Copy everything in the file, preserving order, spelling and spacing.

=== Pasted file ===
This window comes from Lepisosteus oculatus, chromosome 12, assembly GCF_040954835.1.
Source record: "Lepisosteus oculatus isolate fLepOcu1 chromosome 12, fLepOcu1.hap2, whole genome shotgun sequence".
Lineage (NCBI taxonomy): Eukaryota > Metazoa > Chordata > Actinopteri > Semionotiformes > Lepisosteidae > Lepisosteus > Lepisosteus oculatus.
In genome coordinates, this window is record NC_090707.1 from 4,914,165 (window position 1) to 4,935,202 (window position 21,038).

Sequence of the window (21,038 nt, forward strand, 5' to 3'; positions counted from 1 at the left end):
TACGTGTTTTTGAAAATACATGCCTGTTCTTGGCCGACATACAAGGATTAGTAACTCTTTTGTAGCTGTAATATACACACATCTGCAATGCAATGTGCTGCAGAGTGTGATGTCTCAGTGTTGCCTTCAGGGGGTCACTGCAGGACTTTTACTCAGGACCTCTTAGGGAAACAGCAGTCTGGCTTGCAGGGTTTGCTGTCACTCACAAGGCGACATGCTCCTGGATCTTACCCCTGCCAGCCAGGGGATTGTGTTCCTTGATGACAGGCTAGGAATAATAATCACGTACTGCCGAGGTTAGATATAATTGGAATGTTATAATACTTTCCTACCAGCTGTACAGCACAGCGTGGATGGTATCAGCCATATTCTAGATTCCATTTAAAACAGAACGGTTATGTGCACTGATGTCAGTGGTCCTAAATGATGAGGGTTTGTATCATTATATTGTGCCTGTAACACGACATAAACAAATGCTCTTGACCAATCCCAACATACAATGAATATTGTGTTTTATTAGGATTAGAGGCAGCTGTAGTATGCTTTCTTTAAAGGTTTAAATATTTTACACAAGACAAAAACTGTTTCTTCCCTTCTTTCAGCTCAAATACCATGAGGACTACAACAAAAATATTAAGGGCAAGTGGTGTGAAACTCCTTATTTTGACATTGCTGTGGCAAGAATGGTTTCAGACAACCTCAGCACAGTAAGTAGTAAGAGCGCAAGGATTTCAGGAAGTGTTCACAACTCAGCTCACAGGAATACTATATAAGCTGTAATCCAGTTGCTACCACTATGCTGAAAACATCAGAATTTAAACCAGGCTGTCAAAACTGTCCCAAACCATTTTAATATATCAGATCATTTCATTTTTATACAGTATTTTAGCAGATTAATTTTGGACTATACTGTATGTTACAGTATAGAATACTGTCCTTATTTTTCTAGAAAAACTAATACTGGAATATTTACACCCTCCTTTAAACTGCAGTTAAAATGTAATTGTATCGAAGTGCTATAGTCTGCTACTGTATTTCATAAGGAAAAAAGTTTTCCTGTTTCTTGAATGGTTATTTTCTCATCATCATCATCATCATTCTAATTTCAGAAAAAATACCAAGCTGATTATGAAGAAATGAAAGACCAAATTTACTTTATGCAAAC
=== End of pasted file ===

This window comes from Lepisosteus oculatus, chromosome 12, assembly GCF_040954835.1.
Source record: "Lepisosteus oculatus isolate fLepOcu1 chromosome 12, fLepOcu1.hap2, whole genome shotgun sequence".
Lineage (NCBI taxonomy): Eukaryota > Metazoa > Chordata > Actinopteri > Semionotiformes > Lepisosteidae > Lepisosteus > Lepisosteus oculatus.
In genome coordinates, this window is record NC_090707.1 from 4,914,165 (window position 1) to 4,935,202 (window position 21,038).

Sequence of the window (21,038 nt, forward strand, 5' to 3'; positions counted from 1 at the left end):
TACGTGTTTTTGAAAATACATGCCTGTTCTTGGCCGACATACAAGGATTAGTAACTCTTTTGTAGCTGTAATATACACACATCTGCAATGCAATGTGCTGCAGAGTGTGATGTCTCAGTGTTGCCTTCAGGGGGTCACTGCAGGACTTTTACTCAGGACCTCTTAGGGAAACAGCAGTCTGGCTTGCAGGGTTTGCTGTCACTCACAAGGCGACATGCTCCTGGATCTTACCCCTGCCAGCCAGGGGATTGTGTTCCTTGATGACAGGCTAGGAATAATAATCACGTACTGCCGAGGTTAGATATAATTGGAATGTTATAATACTTTCCTACCAGCTGTACAGCACAGCGTGGATGGTATCAGCCATATTCTAGATTCCATTTAAAACAGAACGGTTATGTGCACTGATGTCAGTGGTCCTAAATGATGAGGGTTTGTATCATTATATTGTGCCTGTAACACGACATAAACAAATGCTCTTGACCAATCCCAACATACAATGAATATTGTGTTTTATTAGGATTAGAGGCAGCTGTAGTATGCTTTCTTTAAAGGTTTAAATATTTTACACAAGACAAAAACTGTTTCTTCCCTTCTTTCAGCTCAAATACCATGAGGACTACAACAAAAATATTAAGGGCAAGTGGTGTGAAACTCCTTATTTTGACATTGCTGTGGCAAGAATGGTTTCAGACAACCTCAGCACAGTAAGTAGTAAGAGCGCAAGGATTTCAGGAAGTGTTCACAACTCAGCTCACAGGAATACTATATAAGCTGTAATCCAGTTGCTACCACTATGCTGAAAACATCAGAATTTAAACCAGGCTGTCAAAACTGTCCCAAACCATTTTAATATATCAGATCATTTCATTTTTATACAGTATTTTAGCAGATTAATTTTGGACTATACTGTATGTTACAGTATAGAATACTGTCCTTATTTTTCTAGAAAAACTAATACTGGAATATTTACACCCTCCTTTAAACTGCAGTTAAAATGTAATTGTATCGAAGTGCTATAGTCTGCTACTGTATTTCATAAGGAAAAAAGTTTTCCTGTTTCTTGAATGGTTATTTTCTCATCATCATCATCATCATTCTAATTTCAGAAAAAATACCAAGCTGATTATGAAGAAATGAAAGACCAAATTTACTTTATGCAAAC